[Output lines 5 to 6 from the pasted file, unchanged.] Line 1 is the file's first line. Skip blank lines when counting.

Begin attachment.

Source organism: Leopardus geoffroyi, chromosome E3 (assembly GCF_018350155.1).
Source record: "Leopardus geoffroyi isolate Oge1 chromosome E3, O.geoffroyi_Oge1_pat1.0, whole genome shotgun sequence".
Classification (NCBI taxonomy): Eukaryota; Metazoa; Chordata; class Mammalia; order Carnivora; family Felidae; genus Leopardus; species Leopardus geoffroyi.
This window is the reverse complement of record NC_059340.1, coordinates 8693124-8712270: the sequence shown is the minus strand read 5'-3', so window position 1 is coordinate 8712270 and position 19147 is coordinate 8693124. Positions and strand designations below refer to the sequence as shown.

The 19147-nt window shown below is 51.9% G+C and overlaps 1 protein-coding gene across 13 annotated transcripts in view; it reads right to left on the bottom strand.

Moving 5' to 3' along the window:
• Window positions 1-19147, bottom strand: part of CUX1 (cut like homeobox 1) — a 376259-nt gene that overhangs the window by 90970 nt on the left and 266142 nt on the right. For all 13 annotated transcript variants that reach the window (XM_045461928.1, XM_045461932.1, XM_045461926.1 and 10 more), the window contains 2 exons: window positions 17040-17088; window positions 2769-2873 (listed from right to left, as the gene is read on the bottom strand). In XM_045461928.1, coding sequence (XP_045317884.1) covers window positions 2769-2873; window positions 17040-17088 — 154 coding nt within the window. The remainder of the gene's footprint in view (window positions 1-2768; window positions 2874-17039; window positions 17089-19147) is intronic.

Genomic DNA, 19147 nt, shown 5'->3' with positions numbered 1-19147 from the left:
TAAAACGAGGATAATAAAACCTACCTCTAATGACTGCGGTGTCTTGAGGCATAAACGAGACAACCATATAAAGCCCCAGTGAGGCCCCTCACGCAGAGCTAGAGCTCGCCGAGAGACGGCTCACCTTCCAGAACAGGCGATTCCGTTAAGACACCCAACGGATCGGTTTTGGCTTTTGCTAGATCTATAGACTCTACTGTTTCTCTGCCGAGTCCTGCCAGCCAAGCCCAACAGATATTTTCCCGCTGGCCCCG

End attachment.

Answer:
The 19147-nt window shown below is 51.9% G+C and overlaps 1 protein-coding gene across 13 annotated transcripts in view; it reads right to left on the bottom strand.

Moving 5' to 3' along the window: